<html> <head> <meta name="viewport" content="width=device-width, initial-scale=1.0, user-scalable=no"> <style> div.test { text-align: center; border-radius: .625em; background-color: #E6E6E6; padding: 1em; margin: .5em; } </style> <link rel="stylesheet" href="" /> </head> <body> <div data-role="page" id="home"> <div data-role="header"> <h1>Welcome to Example Corp.</h1> <div data-role="navbar"> <ul> <li><a href="#home" class="ui-btn ui-btn-inline ui-corner-all">Home</a></li> <li><a href="#about" class="ui-btn ui-btn-inline ui-corner-all">About Us</a></li> <li><a href="#contact" class="ui-btn ui-btn-inline ui-corner-all">Contact</a></li> <li><a href="#news" class="ui-btn ui-btn-inline ui-corner-all">News</a></li> </ul> </div> </div> <div data-role="main" class="ui-content"> <div class="test tap">Tap</div> <div class="test taphold">Tap and hold</div> </div> <div data-role="footer"> <h1>&copy; 2013-2014 Example Corp.</h1> </div> </div> <script> $(function(){ $("div.test.tap").on("tap", function() { $(this).text("After tap event").css("background-color", "#86BDFF"); }); $("div.test.taphold").on("taphold", function() { $(this).text("After tap-and-hold event").css("background-color", "#FFBF4C"); }); }); </script> </body> </html>

Both the tap and taphold events are jQuery Mobile extensions of jQuery built-in methods. The tap event is fired by a quick touch event on an element. The taphold event is fired by a touch-and-hold event (that is, a long press) on an element. (By default, the jQuery Mobile taphold event is triggered by a sustained tap of 750 milliseconds, but you can change this.)

We could also have implemented other jQuery Mobile touch events, like swipe, swipeleft, and swiperight. The code above sets two anonymous callback functions, one on the div.test.tap selector, and one on the div.test.taphold selector. In each case, we're binding a target (div.test.tap or div.test.taphold) to an event (tap or taphold), and in each case the event handler modifies the CSS applied to the target element.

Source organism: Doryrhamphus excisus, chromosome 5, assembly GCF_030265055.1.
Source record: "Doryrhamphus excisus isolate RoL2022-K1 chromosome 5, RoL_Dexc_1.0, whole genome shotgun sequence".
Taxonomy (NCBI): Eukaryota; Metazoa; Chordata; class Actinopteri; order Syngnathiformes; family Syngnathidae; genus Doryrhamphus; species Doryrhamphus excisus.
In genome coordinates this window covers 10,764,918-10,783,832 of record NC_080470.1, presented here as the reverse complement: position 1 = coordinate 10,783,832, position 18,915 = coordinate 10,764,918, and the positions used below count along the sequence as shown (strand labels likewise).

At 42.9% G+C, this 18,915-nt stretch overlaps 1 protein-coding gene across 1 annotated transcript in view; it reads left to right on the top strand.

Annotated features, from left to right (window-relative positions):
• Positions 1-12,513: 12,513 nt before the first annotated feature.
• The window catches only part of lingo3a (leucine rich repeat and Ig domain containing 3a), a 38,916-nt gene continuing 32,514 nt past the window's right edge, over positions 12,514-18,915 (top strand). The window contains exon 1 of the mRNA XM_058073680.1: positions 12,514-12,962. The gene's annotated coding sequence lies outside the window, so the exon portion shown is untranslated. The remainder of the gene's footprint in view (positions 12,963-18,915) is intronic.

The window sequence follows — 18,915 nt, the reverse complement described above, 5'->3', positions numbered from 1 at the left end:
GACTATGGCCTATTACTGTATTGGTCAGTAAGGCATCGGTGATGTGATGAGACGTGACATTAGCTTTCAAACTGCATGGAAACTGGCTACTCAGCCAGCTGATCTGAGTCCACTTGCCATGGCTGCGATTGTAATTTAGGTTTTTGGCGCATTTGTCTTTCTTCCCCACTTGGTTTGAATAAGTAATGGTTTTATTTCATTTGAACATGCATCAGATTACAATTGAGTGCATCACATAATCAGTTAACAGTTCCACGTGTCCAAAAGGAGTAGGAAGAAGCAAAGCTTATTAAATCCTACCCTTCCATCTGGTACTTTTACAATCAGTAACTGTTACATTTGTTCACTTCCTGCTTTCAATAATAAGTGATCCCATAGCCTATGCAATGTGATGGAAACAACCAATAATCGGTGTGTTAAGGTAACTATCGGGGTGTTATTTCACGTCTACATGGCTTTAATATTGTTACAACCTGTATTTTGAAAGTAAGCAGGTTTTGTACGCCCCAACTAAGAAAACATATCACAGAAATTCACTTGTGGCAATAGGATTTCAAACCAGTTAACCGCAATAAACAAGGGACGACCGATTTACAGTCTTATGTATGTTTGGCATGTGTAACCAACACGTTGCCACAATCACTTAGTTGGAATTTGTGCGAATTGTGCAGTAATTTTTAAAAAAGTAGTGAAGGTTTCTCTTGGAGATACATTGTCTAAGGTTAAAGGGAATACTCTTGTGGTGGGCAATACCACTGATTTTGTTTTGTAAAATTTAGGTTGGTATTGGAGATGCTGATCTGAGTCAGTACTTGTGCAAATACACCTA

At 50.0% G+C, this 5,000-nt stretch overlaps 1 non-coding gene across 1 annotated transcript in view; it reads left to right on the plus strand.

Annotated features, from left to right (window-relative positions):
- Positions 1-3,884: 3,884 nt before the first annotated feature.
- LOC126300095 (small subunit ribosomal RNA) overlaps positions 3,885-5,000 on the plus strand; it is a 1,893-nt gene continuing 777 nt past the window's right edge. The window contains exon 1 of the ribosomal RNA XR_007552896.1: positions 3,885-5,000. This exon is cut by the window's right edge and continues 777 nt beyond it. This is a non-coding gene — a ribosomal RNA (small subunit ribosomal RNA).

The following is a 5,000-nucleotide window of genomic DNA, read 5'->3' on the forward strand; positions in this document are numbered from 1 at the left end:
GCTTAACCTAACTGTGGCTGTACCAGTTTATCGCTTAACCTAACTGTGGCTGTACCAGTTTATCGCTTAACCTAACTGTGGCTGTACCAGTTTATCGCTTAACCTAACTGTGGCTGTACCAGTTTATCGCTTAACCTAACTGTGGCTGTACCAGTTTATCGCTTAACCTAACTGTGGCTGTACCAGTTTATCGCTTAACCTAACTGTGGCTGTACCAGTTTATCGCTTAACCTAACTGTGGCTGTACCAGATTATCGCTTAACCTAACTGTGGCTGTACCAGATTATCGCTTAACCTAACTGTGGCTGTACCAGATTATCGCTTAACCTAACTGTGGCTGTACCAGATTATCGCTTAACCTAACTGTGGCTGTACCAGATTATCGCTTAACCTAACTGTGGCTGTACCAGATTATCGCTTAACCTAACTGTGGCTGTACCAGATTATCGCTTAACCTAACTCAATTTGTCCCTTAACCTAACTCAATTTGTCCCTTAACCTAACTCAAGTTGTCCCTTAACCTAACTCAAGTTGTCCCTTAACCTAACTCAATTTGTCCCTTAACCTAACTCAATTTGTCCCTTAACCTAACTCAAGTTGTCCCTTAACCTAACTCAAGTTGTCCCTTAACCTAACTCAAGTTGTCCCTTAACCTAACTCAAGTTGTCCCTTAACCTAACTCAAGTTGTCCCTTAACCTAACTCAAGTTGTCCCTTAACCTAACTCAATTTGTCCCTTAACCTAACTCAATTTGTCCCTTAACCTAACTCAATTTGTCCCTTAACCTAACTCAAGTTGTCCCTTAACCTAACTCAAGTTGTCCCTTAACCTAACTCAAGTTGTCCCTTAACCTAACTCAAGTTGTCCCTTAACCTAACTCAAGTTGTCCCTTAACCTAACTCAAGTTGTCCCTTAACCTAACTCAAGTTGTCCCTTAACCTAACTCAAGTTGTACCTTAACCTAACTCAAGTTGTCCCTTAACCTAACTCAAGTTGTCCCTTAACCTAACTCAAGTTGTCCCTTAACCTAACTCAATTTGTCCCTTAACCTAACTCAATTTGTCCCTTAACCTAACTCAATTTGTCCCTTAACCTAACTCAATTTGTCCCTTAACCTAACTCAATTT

Here's what the page looks like immediately after page load:

And here's the page after the tap and tap-and-hold events.

The example above illustrates the beginning of a touch-friendly web design. Even in portrait mode, the top navigation links are wide enough to accommodate touch interactions comfortably. jQuery Mobile makes it especially easy to create such a touch-friendly design, and there are other options, too. Bootstrap is a design framework that provides good touch support, and there are various plugins available for improving touch support.

So here are the takeaways:

  • Design and develop with touch interactions in mind. Even if your site or application is not specifically targeted for touch devices, you should provide a good experience for all users.

  • Frameworks like jQuery Mobile and Bootstrap can help you provide a great experience to touch-device users. These frameworks won't be useful for every project, but creating touch-friendly interactions is important for every site.

Additional Resources